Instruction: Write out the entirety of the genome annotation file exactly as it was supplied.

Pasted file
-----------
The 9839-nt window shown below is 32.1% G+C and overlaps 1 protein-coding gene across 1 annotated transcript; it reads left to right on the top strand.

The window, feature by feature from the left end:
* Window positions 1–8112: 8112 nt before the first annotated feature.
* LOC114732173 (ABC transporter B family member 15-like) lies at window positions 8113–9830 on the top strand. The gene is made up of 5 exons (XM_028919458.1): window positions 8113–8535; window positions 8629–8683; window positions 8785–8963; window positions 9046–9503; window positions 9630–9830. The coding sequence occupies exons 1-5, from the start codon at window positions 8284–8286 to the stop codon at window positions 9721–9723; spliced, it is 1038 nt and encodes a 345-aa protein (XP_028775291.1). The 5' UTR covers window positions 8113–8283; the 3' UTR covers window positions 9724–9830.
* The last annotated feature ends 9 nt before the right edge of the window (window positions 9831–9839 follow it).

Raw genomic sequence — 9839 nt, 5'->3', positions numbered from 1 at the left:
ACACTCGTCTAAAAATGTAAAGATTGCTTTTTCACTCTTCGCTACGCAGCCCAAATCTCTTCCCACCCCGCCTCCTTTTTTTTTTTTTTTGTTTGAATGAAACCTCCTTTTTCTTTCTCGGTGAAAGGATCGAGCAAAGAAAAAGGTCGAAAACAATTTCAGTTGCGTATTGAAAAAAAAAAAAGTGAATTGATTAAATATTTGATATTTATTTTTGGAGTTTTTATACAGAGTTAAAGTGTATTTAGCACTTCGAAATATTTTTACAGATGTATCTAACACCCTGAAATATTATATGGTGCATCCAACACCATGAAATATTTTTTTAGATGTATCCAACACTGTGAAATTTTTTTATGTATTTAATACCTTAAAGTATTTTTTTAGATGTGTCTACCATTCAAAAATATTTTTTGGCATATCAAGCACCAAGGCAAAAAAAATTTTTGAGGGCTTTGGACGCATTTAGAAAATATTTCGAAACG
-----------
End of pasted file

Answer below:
The 9839-nt window shown below is 32.1% G+C and overlaps 1 protein-coding gene across 1 annotated transcript; it reads left to right on the top strand.

The window, feature by feature from the left end:
* Window positions 1–8112: 8112 nt before the first annotated feature.
* LOC114732173 (ABC transporter B family member 15-like) lies at window positions 8113–9830 on the top strand. The gene is made up of 5 exons (XM_028919458.1): window positions 8113–8535; window positions 8629–8683; window positions 8785–8963; window positions 9046–9503; window positions 9630–9830. The coding sequence occupies exons 1-5, from the start codon at window positions 8284–8286 to the stop codon at window positions 9721–9723; spliced, it is 1038 nt and encodes a 345-aa protein (XP_028775291.1). The 5' UTR covers window positions 8113–8283; the 3' UTR covers window positions 9724–9830.
* The last annotated feature ends 9 nt before the right edge of the window (window positions 9831–9839 follow it).

Raw genomic sequence — 9839 nt, 5'->3', positions numbered from 1 at the left:
ACACTCGTCTAAAAATGTAAAGATTGCTTTTTCACTCTTCGCTACGCAGCCCAAATCTCTTCCCACCCCGCCTCCTTTTTTTTTTTTTTTGTTTGAATGAAACCTCCTTTTTCTTTCTCGGTGAAAGGATCGAGCAAAGAAAAAGGTCGAAAACAATTTCAGTTGCGTATTGAAAAAAAAAAAAGTGAATTGATTAAATATTTGATATTTATTTTTGGAGTTTTTATACAGAGTTAAAGTGTATTTAGCACTTCGAAATATTTTTACAGATGTATCTAACACCCTGAAATATTATATGGTGCATCCAACACCATGAAATATTTTTTTAGATGTATCCAACACTGTGAAATTTTTTTATGTATTTAATACCTTAAAGTATTTTTTTAGATGTGTCTACCATTCAAAAATATTTTTTGGCATATCAAGCACCAAGGCAAAAAAAATTTTTGAGGGCTTTGGACGCATTTAGAAAATATTTCGAAACG